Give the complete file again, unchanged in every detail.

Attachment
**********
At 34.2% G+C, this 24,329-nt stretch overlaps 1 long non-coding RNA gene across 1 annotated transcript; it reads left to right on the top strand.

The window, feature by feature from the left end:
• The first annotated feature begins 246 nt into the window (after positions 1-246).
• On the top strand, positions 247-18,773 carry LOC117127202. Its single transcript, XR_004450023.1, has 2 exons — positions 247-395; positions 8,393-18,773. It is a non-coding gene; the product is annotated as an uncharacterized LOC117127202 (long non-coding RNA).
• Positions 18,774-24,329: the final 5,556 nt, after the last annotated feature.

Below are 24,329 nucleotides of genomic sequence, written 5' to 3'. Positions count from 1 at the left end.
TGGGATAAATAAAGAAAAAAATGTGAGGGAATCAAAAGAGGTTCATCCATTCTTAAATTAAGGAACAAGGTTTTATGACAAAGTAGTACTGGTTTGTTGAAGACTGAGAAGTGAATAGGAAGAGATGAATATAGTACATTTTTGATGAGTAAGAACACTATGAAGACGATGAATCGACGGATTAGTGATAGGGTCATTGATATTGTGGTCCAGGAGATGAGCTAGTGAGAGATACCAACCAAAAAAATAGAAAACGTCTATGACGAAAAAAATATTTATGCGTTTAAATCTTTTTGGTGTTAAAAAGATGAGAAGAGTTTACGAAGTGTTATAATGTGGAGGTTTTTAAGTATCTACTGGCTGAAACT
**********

At 34.2% G+C, this 24,329-nt stretch overlaps 1 long non-coding RNA gene across 1 annotated transcript; it reads left to right on the top strand.

The window, feature by feature from the left end:
• The first annotated feature begins 246 nt into the window (after positions 1-246).
• On the top strand, positions 247-18,773 carry LOC117127202. Its single transcript, XR_004450023.1, has 2 exons — positions 247-395; positions 8,393-18,773. It is a non-coding gene; the product is annotated as an uncharacterized LOC117127202 (long non-coding RNA).
• Positions 18,774-24,329: the final 5,556 nt, after the last annotated feature.

Below are 24,329 nucleotides of genomic sequence, written 5' to 3'. Positions count from 1 at the left end.
TGGGATAAATAAAGAAAAAAATGTGAGGGAATCAAAAGAGGTTCATCCATTCTTAAATTAAGGAACAAGGTTTTATGACAAAGTAGTACTGGTTTGTTGAAGACTGAGAAGTGAATAGGAAGAGATGAATATAGTACATTTTTGATGAGTAAGAACACTATGAAGACGATGAATCGACGGATTAGTGATAGGGTCATTGATATTGTGGTCCAGGAGATGAGCTAGTGAGAGATACCAACCAAAAAAATAGAAAACGTCTATGACGAAAAAAATATTTATGCGTTTAAATCTTTTTGGTGTTAAAAAGATGAGAAGAGTTTACGAAGTGTTATAATGTGGAGGTTTTTAAGTATCTACTGGCTGAAACT